"Demand a high quality and level of accessibility in the products you buy. Put accessibility in your RFPs as a requirement. Associations can help each other by taking a stand with third-party developers," he says.

It is unlikely that the new regulations will require the retrofitting of existing content since that current version of Section 508 provides a grandfather clause. However, most webpages are dynamically updated, notes Paciello. The main thing, he urges, is to build accessibility into everything you do going forward. "This is a process that can be built into the normal lifecycle of your website; it becomes part of your quality-assurance effort. Once that's done, the costs will be minimal," he says.

Hubbell agrees. "Rather than bolting on accessibility as some new thing, take its concepts and weave them into your existing structure and process for new webpages and documents," he says.

Bovo notes that the American Academy of Audiology recently published three new sites for its foundation, annual conference, and awards program. The design leverages usability principles and provides captioning for the videos on the sites.

 ASHA began using YouTube's captioning feature for all its online video in 2009 and strives to separate the visual presentation from the content of webpages. The site averages more than 640,000 visits and 2.9 million page views per month. "The more you do on the front end, the easier it is," Jelen says.

DeVaan is waiting until his association gets new software to delve deeper into accessibility. "Accessibility considerations will definitely play a part in our decision, and we will be able to go into more depth," he says. DeVaan manages 12 websites with 200 to 300 total pages, averaging 50,000 page views per month.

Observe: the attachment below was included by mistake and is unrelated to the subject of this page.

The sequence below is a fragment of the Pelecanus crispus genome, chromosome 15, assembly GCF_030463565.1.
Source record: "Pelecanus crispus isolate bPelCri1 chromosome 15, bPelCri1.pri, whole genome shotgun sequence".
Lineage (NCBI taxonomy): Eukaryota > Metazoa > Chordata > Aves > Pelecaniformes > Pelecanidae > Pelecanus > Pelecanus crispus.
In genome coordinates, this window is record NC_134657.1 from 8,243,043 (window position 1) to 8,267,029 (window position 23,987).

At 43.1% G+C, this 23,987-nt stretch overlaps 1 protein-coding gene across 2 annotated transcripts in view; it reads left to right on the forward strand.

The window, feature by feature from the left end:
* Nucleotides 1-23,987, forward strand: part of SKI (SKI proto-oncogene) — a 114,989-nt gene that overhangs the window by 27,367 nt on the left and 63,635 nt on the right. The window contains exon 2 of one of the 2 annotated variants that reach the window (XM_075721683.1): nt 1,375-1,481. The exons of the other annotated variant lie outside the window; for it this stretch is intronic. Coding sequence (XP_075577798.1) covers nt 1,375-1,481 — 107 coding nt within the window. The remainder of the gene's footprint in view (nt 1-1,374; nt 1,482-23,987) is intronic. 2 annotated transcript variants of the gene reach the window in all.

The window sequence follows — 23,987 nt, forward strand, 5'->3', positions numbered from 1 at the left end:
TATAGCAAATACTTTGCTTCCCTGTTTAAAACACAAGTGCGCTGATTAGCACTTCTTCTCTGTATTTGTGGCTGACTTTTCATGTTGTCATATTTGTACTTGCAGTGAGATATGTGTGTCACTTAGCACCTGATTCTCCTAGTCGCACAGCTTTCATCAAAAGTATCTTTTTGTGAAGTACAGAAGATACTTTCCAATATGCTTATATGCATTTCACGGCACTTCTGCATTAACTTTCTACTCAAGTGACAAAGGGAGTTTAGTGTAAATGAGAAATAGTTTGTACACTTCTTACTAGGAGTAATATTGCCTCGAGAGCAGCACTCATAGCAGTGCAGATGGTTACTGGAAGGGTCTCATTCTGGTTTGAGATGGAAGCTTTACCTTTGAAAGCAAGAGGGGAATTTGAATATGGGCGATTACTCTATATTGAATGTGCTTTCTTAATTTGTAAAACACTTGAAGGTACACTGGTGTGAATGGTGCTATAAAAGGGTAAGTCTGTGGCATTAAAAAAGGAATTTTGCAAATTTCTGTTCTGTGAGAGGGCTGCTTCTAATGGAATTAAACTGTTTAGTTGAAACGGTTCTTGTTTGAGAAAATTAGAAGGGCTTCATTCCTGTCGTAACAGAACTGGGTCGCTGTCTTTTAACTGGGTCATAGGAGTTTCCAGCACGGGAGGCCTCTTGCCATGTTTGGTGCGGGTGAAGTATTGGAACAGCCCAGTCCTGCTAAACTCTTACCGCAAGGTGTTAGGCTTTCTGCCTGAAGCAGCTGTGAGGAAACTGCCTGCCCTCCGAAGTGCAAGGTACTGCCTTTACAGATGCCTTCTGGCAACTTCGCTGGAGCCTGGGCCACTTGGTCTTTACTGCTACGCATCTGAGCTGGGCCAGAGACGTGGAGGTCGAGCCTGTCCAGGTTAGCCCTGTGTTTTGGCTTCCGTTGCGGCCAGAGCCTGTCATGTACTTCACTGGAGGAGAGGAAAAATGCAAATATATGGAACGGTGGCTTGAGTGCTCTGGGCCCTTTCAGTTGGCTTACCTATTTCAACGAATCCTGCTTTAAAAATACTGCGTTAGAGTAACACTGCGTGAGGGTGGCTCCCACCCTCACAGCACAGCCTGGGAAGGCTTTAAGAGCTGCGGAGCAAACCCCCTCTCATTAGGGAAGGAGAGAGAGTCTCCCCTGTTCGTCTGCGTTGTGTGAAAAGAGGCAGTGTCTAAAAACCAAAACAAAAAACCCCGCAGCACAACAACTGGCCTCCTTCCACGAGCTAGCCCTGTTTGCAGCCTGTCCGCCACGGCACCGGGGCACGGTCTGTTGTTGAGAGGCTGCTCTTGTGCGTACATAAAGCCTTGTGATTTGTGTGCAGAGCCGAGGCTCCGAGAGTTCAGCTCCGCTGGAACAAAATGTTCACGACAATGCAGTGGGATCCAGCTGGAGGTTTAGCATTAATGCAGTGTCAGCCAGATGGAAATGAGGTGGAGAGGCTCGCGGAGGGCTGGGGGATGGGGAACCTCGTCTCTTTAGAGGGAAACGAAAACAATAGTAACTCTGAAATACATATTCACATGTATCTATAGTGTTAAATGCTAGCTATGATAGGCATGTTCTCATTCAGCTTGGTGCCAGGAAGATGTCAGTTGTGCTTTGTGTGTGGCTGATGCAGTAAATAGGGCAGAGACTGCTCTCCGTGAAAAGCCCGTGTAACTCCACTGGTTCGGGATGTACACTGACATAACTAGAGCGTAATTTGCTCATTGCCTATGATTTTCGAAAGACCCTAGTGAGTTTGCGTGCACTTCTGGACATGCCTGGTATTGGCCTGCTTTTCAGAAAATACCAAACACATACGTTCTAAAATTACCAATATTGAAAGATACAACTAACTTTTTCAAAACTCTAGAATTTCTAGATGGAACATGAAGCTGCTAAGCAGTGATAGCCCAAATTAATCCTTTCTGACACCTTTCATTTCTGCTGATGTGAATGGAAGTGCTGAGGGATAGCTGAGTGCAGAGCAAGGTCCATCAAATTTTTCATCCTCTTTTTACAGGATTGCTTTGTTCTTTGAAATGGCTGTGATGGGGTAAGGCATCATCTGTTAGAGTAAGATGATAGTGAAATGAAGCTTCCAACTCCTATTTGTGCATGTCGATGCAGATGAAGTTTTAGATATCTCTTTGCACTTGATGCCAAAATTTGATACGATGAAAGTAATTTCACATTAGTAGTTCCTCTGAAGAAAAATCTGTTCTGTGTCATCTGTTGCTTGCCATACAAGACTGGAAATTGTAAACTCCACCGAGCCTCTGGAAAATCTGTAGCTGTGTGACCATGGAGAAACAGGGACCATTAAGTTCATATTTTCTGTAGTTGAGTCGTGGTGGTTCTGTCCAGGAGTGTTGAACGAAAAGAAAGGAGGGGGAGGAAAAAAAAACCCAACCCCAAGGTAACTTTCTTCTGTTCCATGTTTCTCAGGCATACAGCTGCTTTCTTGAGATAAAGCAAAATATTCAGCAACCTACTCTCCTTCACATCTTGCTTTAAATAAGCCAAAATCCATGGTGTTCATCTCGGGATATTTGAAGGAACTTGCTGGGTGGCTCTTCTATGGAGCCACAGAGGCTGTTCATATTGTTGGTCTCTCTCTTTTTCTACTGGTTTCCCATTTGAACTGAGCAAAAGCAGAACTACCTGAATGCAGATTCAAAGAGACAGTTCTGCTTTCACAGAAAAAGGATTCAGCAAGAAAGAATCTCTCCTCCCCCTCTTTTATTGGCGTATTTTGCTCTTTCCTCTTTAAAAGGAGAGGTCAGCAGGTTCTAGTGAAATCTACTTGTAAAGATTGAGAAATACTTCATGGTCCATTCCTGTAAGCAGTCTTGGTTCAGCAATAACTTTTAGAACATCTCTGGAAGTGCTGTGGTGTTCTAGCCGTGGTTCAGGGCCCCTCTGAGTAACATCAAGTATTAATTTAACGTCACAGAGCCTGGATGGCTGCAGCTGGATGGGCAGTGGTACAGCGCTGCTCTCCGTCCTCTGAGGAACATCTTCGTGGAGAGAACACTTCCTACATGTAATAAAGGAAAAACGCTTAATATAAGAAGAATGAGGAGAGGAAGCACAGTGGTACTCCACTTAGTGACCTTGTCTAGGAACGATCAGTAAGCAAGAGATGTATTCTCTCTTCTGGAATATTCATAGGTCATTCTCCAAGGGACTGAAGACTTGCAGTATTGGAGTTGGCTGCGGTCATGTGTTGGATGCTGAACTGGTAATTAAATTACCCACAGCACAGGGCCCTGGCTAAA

For now, go after the low-hanging fruit, advises Paciello: Include alt text for images, use HTML standards to include navigation within the page, and ensure that your online forms can be completed by someone using assistive technology. "These are all very visible constructs of a website and are easy changes that can be made fairly quickly," he says.

Paciello notes that many of his clients fear that accessibility means vanilla, but accessibility need not compromise your website. "We develop rich internet applications that completely maintain the graphical integrity of the site," he says.

As Hubbell says, "Cars still looked good even after automakers were forced to put in airbags and seat-

Jennifer J. Salopek is a freelance writer in McLean, Virginia. Email: [email protected]

Sidebar: Study Looks at Technology Habits of Those Living With Disabilities

Adults living with a disability are less likely than nondisabled adults to use the internet, according to a Pew Research Center study that was released in January. Fifty-four percent of adults living with a disability use the internet, compared to 81 percent of adults who report none of the disabilities listed in the survey.

People living with a disability are also less likely than other internet users to have high-speed or wireless access. For example, the survey shows 41 percent of adults living with a disability have broadband at home, compared with 69 percent of those without a disability. This survey and others have shown that the primary barrier to internet access for disabled Americans is broadband at home.

However, it's important to note that even if those with disabilities are connected, that doesn't make being online easier. In fact, according to the study, two percent of the entire online adult population has a disability or illness that makes it harder or almost impossible for them to use the internet. For example, these could be a visual impairment that makes website text difficult to read or a hearing issue that requires closed captioning on web videos.

For more information or to read this survey in full, visit

Video Extra: Marco Bovo on Section 508 Compliance

Marco Bovo, web manager for the American Academy of Audiology, discusses what you need to think about when you make your website accessible.

Jennifer J. Salopek